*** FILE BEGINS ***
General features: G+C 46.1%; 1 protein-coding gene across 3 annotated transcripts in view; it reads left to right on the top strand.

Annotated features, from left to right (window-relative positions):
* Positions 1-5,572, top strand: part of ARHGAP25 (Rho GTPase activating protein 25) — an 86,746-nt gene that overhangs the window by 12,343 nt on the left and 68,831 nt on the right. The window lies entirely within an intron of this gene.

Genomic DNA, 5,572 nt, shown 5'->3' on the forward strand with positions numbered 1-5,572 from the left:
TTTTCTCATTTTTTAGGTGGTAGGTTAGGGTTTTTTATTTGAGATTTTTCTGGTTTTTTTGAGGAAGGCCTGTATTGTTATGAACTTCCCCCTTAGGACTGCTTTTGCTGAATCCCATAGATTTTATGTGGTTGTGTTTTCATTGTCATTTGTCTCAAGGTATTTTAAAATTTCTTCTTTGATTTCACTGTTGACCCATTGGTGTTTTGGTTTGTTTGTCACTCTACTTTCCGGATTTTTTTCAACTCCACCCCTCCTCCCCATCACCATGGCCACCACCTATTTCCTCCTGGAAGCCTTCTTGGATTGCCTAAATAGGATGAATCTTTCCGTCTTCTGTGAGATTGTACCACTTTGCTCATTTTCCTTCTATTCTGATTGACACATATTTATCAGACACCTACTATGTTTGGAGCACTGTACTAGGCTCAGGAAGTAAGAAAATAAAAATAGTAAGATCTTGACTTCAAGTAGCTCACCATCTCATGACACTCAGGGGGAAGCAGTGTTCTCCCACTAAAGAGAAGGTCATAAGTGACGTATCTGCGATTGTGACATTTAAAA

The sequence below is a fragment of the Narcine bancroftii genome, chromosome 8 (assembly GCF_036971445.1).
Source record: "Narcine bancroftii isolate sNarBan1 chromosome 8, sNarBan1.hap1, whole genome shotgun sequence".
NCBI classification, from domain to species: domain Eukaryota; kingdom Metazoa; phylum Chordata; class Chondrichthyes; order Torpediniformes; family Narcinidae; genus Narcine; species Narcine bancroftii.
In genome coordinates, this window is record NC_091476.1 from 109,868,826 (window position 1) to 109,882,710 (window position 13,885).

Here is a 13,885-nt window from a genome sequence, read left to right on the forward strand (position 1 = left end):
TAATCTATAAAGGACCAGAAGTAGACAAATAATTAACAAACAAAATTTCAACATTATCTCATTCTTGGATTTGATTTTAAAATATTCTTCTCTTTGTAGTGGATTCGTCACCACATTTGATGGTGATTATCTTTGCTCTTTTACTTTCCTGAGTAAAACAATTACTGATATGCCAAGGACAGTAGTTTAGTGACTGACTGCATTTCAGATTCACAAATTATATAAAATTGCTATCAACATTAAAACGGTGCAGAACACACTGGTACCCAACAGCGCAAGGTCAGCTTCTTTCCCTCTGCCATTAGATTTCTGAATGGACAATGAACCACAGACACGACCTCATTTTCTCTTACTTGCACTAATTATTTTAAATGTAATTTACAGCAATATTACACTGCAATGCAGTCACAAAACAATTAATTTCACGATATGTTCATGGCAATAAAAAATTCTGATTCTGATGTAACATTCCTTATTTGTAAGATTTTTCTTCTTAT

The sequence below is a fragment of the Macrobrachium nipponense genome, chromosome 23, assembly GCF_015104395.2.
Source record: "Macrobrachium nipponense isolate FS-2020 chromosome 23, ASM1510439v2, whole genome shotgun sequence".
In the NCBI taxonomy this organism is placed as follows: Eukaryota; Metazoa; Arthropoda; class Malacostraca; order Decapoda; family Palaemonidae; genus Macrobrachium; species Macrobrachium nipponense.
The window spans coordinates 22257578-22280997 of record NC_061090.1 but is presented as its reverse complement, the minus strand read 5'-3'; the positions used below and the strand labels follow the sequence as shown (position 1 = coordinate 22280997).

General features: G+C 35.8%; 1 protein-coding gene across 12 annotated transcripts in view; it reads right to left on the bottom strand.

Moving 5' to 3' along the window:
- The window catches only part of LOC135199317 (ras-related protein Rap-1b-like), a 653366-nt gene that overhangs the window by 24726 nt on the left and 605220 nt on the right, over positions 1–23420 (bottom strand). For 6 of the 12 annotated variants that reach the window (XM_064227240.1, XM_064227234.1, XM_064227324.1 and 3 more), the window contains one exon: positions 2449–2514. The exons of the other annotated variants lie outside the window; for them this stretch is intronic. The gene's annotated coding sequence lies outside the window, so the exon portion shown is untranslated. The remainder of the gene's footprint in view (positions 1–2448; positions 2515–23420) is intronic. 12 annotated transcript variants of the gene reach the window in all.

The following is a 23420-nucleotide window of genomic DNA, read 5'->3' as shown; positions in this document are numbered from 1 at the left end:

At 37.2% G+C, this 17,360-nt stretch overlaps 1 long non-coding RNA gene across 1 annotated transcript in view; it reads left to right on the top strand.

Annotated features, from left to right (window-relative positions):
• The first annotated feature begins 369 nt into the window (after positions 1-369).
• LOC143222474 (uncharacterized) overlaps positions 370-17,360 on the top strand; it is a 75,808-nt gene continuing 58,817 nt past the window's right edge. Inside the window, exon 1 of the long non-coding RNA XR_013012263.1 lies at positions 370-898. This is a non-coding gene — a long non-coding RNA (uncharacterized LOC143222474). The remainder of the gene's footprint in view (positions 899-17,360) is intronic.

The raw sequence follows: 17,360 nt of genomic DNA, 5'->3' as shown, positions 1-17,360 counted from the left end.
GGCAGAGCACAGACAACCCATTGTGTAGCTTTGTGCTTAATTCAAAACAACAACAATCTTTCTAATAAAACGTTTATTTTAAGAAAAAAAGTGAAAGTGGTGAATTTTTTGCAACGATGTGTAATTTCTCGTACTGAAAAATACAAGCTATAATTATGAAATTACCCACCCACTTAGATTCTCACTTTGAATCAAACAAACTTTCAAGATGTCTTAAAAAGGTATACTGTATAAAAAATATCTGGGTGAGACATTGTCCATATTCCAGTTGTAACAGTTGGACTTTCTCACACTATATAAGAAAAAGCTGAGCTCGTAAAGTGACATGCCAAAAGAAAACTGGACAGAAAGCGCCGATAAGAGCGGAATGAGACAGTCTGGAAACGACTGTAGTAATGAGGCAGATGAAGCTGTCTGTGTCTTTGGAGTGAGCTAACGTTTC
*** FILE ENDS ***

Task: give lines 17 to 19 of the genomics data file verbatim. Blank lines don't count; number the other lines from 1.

Moving 5' to 3' along the window:
- The window catches only part of LOC135199317 (ras-related protein Rap-1b-like), a 653366-nt gene that overhangs the window by 24726 nt on the left and 605220 nt on the right, over positions 1–23420 (bottom strand). For 6 of the 12 annotated variants that reach the window (XM_064227240.1, XM_064227234.1, XM_064227324.1 and 3 more), the window contains one exon: positions 2449–2514. The exons of the other annotated variants lie outside the window; for them this stretch is intronic. The gene's annotated coding sequence lies outside the window, so the exon portion shown is untranslated. The remainder of the gene's footprint in view (positions 1–2448; positions 2515–23420) is intronic. 12 annotated transcript variants of the gene reach the window in all.

The following is a 23420-nucleotide window of genomic DNA, read 5'->3' as shown; positions in this document are numbered from 1 at the left end: